Monday, August 1, 2016

A melting weekend of rock! July 22-23

It's been a busy week, and a hot one.  As I write this it is Friday and I'm still cooling down from the weekend of impressive face melting, shirt drenching, sweaty passionate rock n roll that I witnessed last Friday and Saturday nights.  I had been recovering from oral surgery, and that is my lame excuse for not engaging the bands I saw and finding out more about them.  However, I could not let the weekend pass without writing brief summaries about all the awesomeness witnessed.  So, in a quick nutshell here are the five bands that entertained me through my weekend recovery:


Moving Cities:  This trio is a very tight, very polished powerhouse that I want to call punk rock but might be a little too groove oriented to qualify.  The grooves ranged from melodic pop to reggae/ska to tripped out jamming.  Think early Weezer having a strong pot of coffee with Sublime while the guitarist tweaks his delay and thick guitar sound to borrow from The Edge, and you have a breakfast party that quenches your hunger for a great local sound!

Moving Cities

Motorboatel:  Another trio at the Taphouse that totally blew me away, Motorboatel's name drew me in and the jazzy, highly proficient jamming kept me afloat late night.  There aren't too many vocals going on here, but they are not needed.  Although all three players are total masters of their instruments, I was mesmerized by the drummer's jazzy unpredictable style that kept the jams flowing but subtly changed the feel constantly so that you were never quite sure what to expect.  It was difficult for me to look away from him.  This is not to undermine the guitar work which somehow blended smooth jazz and hard rock into its own unique presence, and the bassist's solid and always interesting riff work.  Additionally the bassist had a moog synthesizer in front of him and another bass moog unit that contained a pedal akin to what you see at the bottom of a church pipe organ. He was able to work these into the music seamlessly, adding a bit of psychedlic wonkiness to the mix.  Great stuff guys, can't wait to see you all again!



Feral Conservatives: Unfortunately I missed the Feral's set for this show, but I have seen them several times and was honored to perform alongside them a couple of months ago.  These guys and lady are one of my local favs.  They are mandolin driven punk rock that is both cutesy and bold, upfront and sentimental.  The front woman hooks her mandolin up through distortion and effects pedals to create a powerful sound coming from such a small instrument, and her vocals can be both sugar sweet and shriekingly massive.  I like both of those vocal styles, but I believe her shriek to be the finest in Hampton Roads. Previously a trio with bass, mandolin and drums, they have recently added a guitarist to thicken the sound and arrangement, and it greatly enhances the mandolin heavy aura that is created.  This week they embarked on a 10 night/11 show tour and I'm glad they will be representing our music scene at its finest up and down the eastern states.  Feral Conservatives' full length album remains in heavy rotation in my disc changer, and the stellar songwriting skills become more and more apparent upon every listen.

Feral Conservatives

Prairie Empire:  Although it was past 10pm when Prairie Empire took the stage at Toast, the heat and humidity had not tamed down from the day's massive heat wave, and every audience member was completely drenched in sweat and ready for some soothing music that would hopefully help cool them down (Note to TOAST:  as awesome as your venue and shows are, please please please consider some form of cooling or strong fans in your outdoor open air venue.  I realize it won't be a heat wave forever, but in the meantime I'd hate to see folks pass out from heat exhaustion, which it appeared many were edging towards that night!).  Prairie Empire delivered the beautiful melodious and harmonious sound that was needed for such a moment.  The lead lady began the set with a soft autoharp strummed ditty backed by soft mallet stricken drums, and the familiar and solid bass sound of Norfolk's own Jacki Paolella, who had joined them on a month long tour (this was the final show of the tour).  Jacki effortlessly harmonized with the lead vocals in her own stylistic manner and the result of the trio was a heartbreaking yet uplifting soft celebration of life, love, and depression (yes, depression can be celebrated through music, of course).  The panting crowd was focused and quiet for the mostly softer grooves of Prairie Empire, and it seemed the perfect moment to cool down after a long sweltering day.  But then ...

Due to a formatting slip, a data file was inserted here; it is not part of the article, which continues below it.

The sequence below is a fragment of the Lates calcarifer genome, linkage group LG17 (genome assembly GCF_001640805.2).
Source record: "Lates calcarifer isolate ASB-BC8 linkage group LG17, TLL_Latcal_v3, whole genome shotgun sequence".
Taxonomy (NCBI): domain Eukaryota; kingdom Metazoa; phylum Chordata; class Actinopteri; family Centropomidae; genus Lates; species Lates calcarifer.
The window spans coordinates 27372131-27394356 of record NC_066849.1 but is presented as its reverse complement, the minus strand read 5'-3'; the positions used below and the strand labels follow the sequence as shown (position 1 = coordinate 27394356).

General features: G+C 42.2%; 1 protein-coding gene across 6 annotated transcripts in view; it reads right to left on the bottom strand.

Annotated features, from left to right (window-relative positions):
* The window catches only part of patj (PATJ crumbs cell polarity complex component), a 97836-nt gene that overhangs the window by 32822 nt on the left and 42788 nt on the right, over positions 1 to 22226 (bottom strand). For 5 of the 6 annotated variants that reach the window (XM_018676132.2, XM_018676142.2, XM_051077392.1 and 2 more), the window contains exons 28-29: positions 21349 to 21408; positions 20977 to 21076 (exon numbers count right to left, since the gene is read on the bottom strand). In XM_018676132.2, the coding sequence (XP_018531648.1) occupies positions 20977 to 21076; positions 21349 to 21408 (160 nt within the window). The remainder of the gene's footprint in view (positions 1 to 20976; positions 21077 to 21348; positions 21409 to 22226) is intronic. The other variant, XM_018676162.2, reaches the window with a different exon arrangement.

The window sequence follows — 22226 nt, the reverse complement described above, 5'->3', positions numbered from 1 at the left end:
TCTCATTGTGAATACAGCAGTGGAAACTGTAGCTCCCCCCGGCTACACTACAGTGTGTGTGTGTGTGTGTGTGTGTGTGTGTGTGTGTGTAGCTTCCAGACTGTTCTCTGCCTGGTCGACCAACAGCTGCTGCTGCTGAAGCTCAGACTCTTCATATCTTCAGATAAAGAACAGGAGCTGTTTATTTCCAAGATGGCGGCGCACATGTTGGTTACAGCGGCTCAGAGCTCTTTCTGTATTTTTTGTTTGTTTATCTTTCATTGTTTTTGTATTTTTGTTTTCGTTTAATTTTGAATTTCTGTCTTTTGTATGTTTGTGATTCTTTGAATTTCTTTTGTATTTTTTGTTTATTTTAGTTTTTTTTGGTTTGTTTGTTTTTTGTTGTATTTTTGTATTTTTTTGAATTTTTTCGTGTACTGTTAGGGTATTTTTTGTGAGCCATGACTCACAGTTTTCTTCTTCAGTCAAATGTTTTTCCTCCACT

Prairie Empire

Yurt: The heat finally began to wane and the energy immediately picked up when the quartet that call themselves Yurt took the stage.  The crowd gathered and dancing ensued. Although the specific styles of each Yurt song differed greatly, the Bozeman Montana outfit steers towards a fun, kooky 80's synth dance sound that was a refreshing change of pace.  80's comparisons ranged from The Police to Cyndi Lauper to Talking Heads, and the male to female vocal switchoffs varied the range further. Between songs, they made self reference jokes, all involving the term "Yurt" and their music did not take itself so seriously which is why it was really fun.  I couldn't tell if the drummer was over the age of 16, but she held it down solid and simplistically ala Mo Tucker. This was the last show of Yurt's tour as well, and they were definitely able to go out with a bang with Norfolk's enthusiastic dancing audience.  I hope they come back to this area and I will announce a dance party in advance!


Check out the music:

Moving Cities
Feral Conservatives
Prairie Empire

Tuesday, June 7, 2016

The Symphony Strikes Back - The Music of Star Wars

I'd had tickets for this performance by the Virginia Symphony Orchestra since they went on sale back in March.  I'd been super stoked about it ever since then.  My seats at Ferguson Center were good, and I found myself with an extra ticket on the day of the show.  How could I increase the stoked factor even more?  A quick phone call to my geek/musician brother Darius Teasely AKA Shakespeare's Ghost who I consider a hype man by nature (see link to our collab at the bottom of the article).  I've known he is a Star Wars geek, probably even more so than myself, and he was with me at the drop of a hat!

We both were expecting greatness from this performance ... what is not to love about hearing full blown authentic, live re-creation of one of the greatest movie soundtracks ever penned?  But neither of us were prepared for just HOW awesome the program would end up being.  It had been a while since either of us had heard a symphony orchestra, and to hear one up close 8 rows away felt powerful and dynamic. Unfortunately we could not see the entire orchestra from those seats, mainly just the string section and conductor, but we could FEEL and hear the whole thing with complete clarity (which I don't get with too many other live shows these days ...).